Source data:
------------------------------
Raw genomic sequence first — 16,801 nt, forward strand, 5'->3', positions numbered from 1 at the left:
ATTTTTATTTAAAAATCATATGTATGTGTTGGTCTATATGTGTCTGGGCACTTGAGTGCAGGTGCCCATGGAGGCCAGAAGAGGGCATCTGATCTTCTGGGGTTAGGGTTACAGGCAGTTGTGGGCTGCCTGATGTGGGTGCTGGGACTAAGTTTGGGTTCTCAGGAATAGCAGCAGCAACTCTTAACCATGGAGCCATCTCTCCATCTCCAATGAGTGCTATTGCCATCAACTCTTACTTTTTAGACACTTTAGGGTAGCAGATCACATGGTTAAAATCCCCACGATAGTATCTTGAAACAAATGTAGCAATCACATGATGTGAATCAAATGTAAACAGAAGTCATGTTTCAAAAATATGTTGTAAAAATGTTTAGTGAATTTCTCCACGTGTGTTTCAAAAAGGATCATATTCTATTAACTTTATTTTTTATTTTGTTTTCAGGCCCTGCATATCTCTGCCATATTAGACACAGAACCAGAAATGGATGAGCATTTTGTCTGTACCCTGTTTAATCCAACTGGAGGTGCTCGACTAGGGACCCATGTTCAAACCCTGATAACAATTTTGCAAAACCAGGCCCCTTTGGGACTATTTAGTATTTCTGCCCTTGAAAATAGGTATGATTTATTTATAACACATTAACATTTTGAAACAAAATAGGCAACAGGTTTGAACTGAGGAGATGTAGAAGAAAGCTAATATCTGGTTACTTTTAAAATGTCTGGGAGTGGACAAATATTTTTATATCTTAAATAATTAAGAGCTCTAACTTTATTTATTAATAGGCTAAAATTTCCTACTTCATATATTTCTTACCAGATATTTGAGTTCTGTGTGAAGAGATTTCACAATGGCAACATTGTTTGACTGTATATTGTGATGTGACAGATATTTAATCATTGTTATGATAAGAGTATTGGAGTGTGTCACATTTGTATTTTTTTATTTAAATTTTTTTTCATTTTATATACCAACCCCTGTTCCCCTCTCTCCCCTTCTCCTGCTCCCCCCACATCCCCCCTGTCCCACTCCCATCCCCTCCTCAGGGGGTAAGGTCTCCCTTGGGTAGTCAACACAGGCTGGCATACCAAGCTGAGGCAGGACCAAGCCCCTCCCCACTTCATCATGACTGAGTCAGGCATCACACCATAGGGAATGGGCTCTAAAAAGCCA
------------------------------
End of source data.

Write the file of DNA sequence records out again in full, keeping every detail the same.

Raw genomic sequence first — 16,801 nt, forward strand, 5'->3', positions numbered from 1 at the left:
ATTTTTATTTAAAAATCATATGTATGTGTTGGTCTATATGTGTCTGGGCACTTGAGTGCAGGTGCCCATGGAGGCCAGAAGAGGGCATCTGATCTTCTGGGGTTAGGGTTACAGGCAGTTGTGGGCTGCCTGATGTGGGTGCTGGGACTAAGTTTGGGTTCTCAGGAATAGCAGCAGCAACTCTTAACCATGGAGCCATCTCTCCATCTCCAATGAGTGCTATTGCCATCAACTCTTACTTTTTAGACACTTTAGGGTAGCAGATCACATGGTTAAAATCCCCACGATAGTATCTTGAAACAAATGTAGCAATCACATGATGTGAATCAAATGTAAACAGAAGTCATGTTTCAAAAATATGTTGTAAAAATGTTTAGTGAATTTCTCCACGTGTGTTTCAAAAAGGATCATATTCTATTAACTTTATTTTTTATTTTGTTTTCAGGCCCTGCATATCTCTGCCATATTAGACACAGAACCAGAAATGGATGAGCATTTTGTCTGTACCCTGTTTAATCCAACTGGAGGTGCTCGACTAGGGACCCATGTTCAAACCCTGATAACAATTTTGCAAAACCAGGCCCCTTTGGGACTATTTAGTATTTCTGCCCTTGAAAATAGGTATGATTTATTTATAACACATTAACATTTTGAAACAAAATAGGCAACAGGTTTGAACTGAGGAGATGTAGAAGAAAGCTAATATCTGGTTACTTTTAAAATGTCTGGGAGTGGACAAATATTTTTATATCTTAAATAATTAAGAGCTCTAACTTTATTTATTAATAGGCTAAAATTTCCTACTTCATATATTTCTTACCAGATATTTGAGTTCTGTGTGAAGAGATTTCACAATGGCAACATTGTTTGACTGTATATTGTGATGTGACAGATATTTAATCATTGTTATGATAAGAGTATTGGAGTGTGTCACATTTGTATTTTTTTATTTAAATTTTTTTTCATTTTATATACCAACCCCTGTTCCCCTCTCTCCCCTTCTCCTGCTCCCCCCACATCCCCCCTGTCCCACTCCCATCCCCTCCTCAGGGGGTAAGGTCTCCCTTGGGTAGTCAACACAGGCTGGCATACCAAGCTGAGGCAGGACCAAGCCCCTCCCCACTTCATCATGACTGAGTCAGGCATCACACCATAGGGAATGGGCTCTAAAAAGCCA